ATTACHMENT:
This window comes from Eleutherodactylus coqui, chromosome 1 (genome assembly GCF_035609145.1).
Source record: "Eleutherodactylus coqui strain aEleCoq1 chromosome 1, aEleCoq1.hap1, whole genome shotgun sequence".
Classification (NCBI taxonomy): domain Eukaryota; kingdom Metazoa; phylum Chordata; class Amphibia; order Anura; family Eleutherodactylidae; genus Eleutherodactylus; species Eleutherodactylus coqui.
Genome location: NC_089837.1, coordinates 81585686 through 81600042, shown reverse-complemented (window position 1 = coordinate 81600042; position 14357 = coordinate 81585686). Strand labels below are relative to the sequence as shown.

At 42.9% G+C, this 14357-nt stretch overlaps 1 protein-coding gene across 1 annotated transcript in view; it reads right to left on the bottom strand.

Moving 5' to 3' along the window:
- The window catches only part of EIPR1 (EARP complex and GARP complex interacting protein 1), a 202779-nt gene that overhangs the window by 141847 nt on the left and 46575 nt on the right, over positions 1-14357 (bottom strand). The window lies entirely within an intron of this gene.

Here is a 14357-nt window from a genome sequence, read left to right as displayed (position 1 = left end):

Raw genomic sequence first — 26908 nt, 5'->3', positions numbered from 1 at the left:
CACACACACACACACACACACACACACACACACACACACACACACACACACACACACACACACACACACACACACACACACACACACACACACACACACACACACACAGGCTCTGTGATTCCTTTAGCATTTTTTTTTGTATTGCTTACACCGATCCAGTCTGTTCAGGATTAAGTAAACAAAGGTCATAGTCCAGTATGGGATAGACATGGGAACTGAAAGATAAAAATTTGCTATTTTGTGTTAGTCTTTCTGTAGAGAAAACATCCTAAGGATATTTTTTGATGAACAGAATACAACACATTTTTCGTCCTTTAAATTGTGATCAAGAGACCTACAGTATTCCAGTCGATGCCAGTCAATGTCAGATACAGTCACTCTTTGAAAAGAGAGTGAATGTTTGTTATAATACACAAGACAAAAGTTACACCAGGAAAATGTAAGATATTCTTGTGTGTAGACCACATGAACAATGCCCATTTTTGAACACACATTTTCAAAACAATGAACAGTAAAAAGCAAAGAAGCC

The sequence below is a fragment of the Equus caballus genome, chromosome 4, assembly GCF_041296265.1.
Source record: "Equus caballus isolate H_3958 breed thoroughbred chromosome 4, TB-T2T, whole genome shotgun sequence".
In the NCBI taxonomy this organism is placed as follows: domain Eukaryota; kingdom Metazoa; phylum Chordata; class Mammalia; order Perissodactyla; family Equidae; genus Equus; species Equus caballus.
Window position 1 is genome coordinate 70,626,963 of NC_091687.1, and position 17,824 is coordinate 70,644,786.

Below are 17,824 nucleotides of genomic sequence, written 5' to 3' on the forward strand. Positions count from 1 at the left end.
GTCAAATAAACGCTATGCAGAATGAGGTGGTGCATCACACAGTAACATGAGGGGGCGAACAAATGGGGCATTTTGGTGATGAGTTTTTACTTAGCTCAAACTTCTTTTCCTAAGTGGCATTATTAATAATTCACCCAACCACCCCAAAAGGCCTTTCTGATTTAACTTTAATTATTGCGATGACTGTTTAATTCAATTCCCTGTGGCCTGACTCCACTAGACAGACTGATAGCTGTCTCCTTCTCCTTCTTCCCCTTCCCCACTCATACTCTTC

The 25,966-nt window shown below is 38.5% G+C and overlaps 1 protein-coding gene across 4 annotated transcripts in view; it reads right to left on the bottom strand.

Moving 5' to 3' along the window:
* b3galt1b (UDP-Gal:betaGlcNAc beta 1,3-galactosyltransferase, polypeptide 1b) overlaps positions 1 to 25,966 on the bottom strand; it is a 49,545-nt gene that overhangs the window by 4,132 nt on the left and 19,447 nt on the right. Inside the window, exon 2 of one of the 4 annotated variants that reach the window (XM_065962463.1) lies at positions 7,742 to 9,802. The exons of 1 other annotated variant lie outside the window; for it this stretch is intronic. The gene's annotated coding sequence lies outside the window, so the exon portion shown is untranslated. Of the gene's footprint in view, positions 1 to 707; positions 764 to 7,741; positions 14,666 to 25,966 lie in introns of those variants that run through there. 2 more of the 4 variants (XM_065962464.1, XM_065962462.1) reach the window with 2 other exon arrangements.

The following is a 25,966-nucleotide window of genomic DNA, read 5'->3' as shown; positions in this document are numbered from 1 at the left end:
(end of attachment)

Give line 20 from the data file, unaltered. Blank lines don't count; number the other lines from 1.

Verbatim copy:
The following is a 25,966-nucleotide window of genomic DNA, read 5'->3' as shown; positions in this document are numbered from 1 at the left end: